When you think about it, the fact that we’ve discovered planets around other stars is amazing. In our own solar system Jupiter is the largest planet by far, and yet it’s mass is less than a thousandth that of our Sun. That’s still large enough for us to measure the slight dimming of a star when a planet passes in front of it, or the small wobble of a star as it’s pulled by a planet’s gravity. From these methods we can determine not only the existence of exoplanets, but also their mass, size, and orbit. But in most cases we can’t observe the planet directly, so we can’t observe things such as the planet’s surface or atmosphere. To observe planets directly, we need a way to block the star’s brilliance from our telescopes.
There are ways we can block starlight within a telescope, and these methods have been used to observe some large exoplanets directly. The method isn’t powerful enough to let us observe Earth-sized worlds, but there are methods that could allows us to see Earth-like worlds, and one of them is known as project Starshade.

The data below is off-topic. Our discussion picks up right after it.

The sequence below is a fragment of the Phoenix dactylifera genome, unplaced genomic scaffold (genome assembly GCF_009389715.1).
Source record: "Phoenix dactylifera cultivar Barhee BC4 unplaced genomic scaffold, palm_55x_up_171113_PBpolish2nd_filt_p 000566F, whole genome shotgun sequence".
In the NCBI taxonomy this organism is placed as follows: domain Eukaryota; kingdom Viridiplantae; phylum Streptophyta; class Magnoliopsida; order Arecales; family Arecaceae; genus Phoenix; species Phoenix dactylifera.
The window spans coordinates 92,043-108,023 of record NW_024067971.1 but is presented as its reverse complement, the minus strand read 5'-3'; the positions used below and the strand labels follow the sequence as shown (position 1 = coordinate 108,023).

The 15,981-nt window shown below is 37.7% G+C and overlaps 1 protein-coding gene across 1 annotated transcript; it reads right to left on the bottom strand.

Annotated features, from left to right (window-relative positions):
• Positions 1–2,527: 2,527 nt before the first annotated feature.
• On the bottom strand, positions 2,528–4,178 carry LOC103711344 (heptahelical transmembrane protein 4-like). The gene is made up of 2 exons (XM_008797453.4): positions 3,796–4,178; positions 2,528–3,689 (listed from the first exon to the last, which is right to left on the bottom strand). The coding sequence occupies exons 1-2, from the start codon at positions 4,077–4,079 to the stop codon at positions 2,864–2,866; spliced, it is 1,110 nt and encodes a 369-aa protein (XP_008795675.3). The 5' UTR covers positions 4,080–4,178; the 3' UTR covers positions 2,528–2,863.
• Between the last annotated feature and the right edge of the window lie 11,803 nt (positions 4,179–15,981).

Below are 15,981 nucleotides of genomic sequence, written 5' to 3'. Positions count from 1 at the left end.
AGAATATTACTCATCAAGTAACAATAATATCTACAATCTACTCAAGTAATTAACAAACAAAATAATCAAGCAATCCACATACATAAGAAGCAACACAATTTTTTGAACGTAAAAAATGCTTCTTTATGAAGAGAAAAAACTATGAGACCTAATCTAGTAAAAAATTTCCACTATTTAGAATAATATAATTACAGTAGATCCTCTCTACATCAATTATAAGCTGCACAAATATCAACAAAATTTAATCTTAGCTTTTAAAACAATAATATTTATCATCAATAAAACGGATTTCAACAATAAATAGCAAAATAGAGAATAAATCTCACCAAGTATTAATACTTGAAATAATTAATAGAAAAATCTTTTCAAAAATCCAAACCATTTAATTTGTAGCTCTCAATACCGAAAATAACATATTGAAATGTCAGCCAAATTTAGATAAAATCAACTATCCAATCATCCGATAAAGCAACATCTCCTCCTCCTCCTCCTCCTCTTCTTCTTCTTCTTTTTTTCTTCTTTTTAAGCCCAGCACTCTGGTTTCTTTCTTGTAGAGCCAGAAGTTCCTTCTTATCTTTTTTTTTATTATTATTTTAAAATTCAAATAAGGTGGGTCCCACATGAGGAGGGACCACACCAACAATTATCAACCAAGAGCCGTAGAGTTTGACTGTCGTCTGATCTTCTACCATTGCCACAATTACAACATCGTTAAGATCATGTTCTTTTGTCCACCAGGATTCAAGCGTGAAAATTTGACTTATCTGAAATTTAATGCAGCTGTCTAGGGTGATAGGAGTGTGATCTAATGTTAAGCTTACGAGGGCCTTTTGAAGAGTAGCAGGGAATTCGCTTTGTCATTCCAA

The idea is to launch a space telescope paired with an opaque sail. The sail, or sunshade, would be placed about 37,000 kilometers in front of the telescope in the direction of a star. This would block most of the starlight from the telescope’s view, but still allow the planet to be directly observed. In order to work, both the telescope and the starshade would need to be aligned very precisely, which poses a serious challenge across thousands of kilometers. But if such a mission were successful, we would be able to observe not only planets, but also their atmospheres, which could allow us to observe the effects of life.
None of the starshade designs have been approved for an actual mission, but it’s exciting to think that missions to directly observe Earth-like worlds are within our engineering grasp.